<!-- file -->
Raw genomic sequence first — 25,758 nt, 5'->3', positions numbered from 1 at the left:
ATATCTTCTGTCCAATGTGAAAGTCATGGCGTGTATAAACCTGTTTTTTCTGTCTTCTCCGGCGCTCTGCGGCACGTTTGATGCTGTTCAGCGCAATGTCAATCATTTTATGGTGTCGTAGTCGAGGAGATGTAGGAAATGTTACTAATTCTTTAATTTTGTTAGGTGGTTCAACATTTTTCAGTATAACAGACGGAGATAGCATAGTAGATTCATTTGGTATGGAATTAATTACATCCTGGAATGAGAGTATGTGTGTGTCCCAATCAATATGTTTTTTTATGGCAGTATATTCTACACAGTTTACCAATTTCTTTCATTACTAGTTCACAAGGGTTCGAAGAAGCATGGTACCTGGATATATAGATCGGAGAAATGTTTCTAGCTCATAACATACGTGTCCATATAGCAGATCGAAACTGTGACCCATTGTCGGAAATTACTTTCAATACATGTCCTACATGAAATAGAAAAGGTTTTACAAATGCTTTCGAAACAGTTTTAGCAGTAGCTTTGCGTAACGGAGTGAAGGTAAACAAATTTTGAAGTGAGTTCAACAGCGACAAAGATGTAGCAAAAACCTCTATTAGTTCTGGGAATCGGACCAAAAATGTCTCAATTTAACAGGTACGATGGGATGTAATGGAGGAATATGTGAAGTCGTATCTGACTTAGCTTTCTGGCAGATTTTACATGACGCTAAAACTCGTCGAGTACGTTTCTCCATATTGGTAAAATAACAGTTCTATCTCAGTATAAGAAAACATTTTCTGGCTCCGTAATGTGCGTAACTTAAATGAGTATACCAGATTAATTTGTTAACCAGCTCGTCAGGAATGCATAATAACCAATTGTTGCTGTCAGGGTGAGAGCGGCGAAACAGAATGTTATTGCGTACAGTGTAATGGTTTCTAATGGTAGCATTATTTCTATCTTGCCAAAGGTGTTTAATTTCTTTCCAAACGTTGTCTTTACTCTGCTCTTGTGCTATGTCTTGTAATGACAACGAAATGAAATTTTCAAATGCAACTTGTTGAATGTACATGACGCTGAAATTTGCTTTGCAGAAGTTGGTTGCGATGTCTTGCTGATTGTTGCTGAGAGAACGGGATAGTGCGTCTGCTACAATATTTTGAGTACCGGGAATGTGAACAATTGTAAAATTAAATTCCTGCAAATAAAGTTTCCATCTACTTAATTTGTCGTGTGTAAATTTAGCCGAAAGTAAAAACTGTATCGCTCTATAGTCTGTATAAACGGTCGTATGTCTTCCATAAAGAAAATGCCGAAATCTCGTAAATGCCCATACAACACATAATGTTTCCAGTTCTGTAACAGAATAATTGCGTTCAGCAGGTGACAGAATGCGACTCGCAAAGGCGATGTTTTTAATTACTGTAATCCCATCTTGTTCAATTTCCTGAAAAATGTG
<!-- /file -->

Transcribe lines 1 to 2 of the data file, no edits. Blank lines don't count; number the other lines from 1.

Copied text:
Raw genomic sequence first — 25,758 nt, 5'->3', positions numbered from 1 at the left:
ATATCTTCTGTCCAATGTGAAAGTCATGGCGTGTATAAACCTGTTTTTTCTGTCTTCTCCGGCGCTCTGCGGCACGTTTGATGCTGTTCAGCGCAATGTCAATCATTTTATGGTGTCGTAGTCGAGGAGATGTAGGAAATGTTACTAATTCTTTAATTTTGTTAGGTGGTTCAACATTTTTCAGTATAACAGACGGAGATAGCATAGTAGATTCATTTGGTATGGAATTAATTACATCCTGGAATGAGAGTATGTGTGTGTCCCAATCAATATGTTTTTTTATGGCAGTATATTCTACACAGTTTACCAATTTCTTTCATTACTAGTTCACAAGGGTTCGAAGAAGCATGGTACCTGGATATATAGATCGGAGAAATGTTTCTAGCTCATAACATACGTGTCCATATAGCAGATCGAAACTGTGACCCATTGTCGGAAATTACTTTCAATACATGTCCTACATGAAATAGAAAAGGTTTTACAAATGCTTTCGAAACAGTTTTAGCAGTAGCTTTGCGTAACGGAGTGAAGGTAAACAAATTTTGAAGTGAGTTCAACAGCGACAAAGATGTAGCAAAAACCTCTATTAGTTCTGGGAATCGGACCAAAAATGTCTCAATTTAACAGGTACGATGGGATGTAATGGAGGAATATGTGAAGTCGTATCTGACTTAGCTTTCTGGCAGATTTTACATGACGCTAAAACTCGTCGAGTACGTTTCTCCATATTGGTAAAATAACAGTTCTATCTCAGTATAAGAAAACATTTTCTGGCTCCGTAATGTGCGTAACTTAAATGAGTATACCAGATTAATTTGTTAACCAGCTCGTCAGGAATGCATAATAACCAATTGTTGCTGTCAGGGTGAGAGCGGCGAAACAGAATGTTATTGCGTACAGTGTAATGGTTTCTAATGGTAGCATTATTTCTATCTTGCCAAAGGTGTTTAATTTCTTTCCAAACGTTGTCTTTACTCTGCTCTTGTGCTATGTCTTGTAATGACAACGAAATGAAATTTTCAAATGCAACTTGTTGAATGTACATGACGCTGAAATTTGCTTTGCAGAAGTTGGTTGCGATGTCTTGCTGATTGTTGCTGAGAGAACGGGATAGTGCGTCTGCTACAATATTTTGAGTACCGGGAATGTGAACAATTGTAAAATTAAATTCCTGCAAATAAAGTTTCCATCTACTTAATTTGTCGTGTGTAAATTTAGCCGAAAGTAAAAACTGTATCGCTCTATAGTCTGTATAAACGGTCGTATGTCTTCCATAAAGAAAATGCCGAAATCTCGTAAATGCCCATACAACACATAATGTTTCCAGTTCTGTAACAGAATAATTGCGTTCAGCAGGTGACAGAATGCGACTCGCAAAGGCGATGTTTTTAATTACTGTAATCCCATCTTGTTCAATTTCCTGAAAAATGTG